If the Southern US’s Bible Belt had happened to be Buddhist instead, Avalokiteshvara, she who hears the cries of sentient beings who need her help, certainly would have been the Patron Saint of the Blues.
The Blues offered us a detailed, honest, and bare description of the suffering that arises when we treat each other as separate from ourselves. The era may have passed but suffering has changed little, even since the day of the Buddha. The great thing about the Blues is that there was almost always a ray of hope. Whether it be in this life or after, there would be an end to the suffering.
Each week, I’d like to offer a recording, so that we may put on Avalokitishvara’s ears for a moment and listen to the cries of the world, and hopefully come away with a touch of understanding.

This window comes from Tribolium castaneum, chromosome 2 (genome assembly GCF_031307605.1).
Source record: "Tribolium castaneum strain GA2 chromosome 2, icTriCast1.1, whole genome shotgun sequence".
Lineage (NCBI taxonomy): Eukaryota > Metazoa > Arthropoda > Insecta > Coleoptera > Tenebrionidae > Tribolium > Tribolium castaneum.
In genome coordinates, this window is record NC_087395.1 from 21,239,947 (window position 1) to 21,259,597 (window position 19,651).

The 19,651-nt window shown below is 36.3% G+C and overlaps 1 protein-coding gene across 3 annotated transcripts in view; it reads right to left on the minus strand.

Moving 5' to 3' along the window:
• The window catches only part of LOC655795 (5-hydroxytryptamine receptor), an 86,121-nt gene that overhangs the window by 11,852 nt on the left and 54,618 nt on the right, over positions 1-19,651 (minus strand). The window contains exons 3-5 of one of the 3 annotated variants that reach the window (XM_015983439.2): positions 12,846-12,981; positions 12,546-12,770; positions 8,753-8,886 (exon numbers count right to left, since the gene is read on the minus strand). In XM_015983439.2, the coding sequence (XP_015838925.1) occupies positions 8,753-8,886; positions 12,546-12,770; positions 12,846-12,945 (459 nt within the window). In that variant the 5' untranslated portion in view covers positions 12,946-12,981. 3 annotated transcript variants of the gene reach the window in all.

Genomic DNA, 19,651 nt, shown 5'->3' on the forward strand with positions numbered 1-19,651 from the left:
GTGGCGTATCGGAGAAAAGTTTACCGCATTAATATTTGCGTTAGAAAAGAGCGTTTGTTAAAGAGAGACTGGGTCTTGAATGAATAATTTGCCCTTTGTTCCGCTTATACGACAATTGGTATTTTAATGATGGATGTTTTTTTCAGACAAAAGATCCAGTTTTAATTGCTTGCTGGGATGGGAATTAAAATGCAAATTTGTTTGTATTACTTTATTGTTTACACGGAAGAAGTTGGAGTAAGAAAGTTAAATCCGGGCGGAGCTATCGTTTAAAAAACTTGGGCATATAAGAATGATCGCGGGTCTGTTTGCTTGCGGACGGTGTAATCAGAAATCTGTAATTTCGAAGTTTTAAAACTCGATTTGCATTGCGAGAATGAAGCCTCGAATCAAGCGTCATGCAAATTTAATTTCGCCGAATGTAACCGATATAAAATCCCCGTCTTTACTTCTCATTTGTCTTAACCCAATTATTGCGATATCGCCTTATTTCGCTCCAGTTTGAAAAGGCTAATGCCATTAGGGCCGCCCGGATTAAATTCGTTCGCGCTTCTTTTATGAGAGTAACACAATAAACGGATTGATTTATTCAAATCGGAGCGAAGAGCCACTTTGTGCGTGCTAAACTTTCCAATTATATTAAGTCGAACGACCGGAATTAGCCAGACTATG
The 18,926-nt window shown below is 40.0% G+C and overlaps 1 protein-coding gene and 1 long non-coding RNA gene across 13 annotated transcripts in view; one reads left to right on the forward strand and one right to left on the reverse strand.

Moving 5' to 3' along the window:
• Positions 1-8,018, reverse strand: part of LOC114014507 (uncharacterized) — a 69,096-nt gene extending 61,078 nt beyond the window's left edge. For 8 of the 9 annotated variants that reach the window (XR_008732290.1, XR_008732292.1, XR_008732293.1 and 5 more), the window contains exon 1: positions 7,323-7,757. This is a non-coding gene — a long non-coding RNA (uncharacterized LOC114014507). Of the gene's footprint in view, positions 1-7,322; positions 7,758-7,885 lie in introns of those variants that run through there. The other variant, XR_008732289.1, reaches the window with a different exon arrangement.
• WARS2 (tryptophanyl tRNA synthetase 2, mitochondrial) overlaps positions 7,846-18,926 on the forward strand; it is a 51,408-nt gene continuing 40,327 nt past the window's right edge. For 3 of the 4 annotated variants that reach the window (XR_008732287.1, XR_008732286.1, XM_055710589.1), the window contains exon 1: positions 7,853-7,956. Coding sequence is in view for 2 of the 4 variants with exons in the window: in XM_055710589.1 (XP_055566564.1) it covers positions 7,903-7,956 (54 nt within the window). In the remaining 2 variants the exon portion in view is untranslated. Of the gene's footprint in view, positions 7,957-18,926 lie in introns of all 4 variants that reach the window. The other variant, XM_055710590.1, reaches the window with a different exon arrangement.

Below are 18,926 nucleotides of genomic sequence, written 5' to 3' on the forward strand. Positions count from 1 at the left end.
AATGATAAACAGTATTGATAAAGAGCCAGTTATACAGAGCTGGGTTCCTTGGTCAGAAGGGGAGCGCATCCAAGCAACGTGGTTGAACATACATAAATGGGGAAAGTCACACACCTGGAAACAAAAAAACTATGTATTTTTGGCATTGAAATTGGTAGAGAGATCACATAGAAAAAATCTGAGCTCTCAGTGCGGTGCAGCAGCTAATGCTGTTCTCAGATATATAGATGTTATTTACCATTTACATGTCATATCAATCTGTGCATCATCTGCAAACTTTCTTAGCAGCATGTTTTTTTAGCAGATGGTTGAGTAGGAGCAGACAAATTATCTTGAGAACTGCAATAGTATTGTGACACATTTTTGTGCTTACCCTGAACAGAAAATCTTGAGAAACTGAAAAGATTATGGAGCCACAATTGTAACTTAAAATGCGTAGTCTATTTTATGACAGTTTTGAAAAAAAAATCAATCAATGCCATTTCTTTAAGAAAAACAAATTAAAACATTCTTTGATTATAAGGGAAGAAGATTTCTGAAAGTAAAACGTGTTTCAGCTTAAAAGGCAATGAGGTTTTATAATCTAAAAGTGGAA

I’d like to start with Josh White, a man who lived what he sang. In 1921, as a seven-year old boy, he witnessed his father dragged through the streets and beaten to death for having thrown a white bill collector from his house. Two months later, he left his home to lead Blind Man Arnold, a blind blues musician, through the South. In return, Blind Man Arnold would send his mother $2 a week. Along the road, they would occasionally pass chain gangs singing as they labored. Josh never forgot these and, in 1958, recorded an album of chain gang songs. The opening track, Trouble, is a very telling account of one mans experience of being locked away. The opening verse must have been especially touching for Josh, but also pay attention to the last line of the chorus, “Jailbreak’s due someday…” A great metaphor for Nirvana!
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May this help make the Monday Morning Blues not so bad~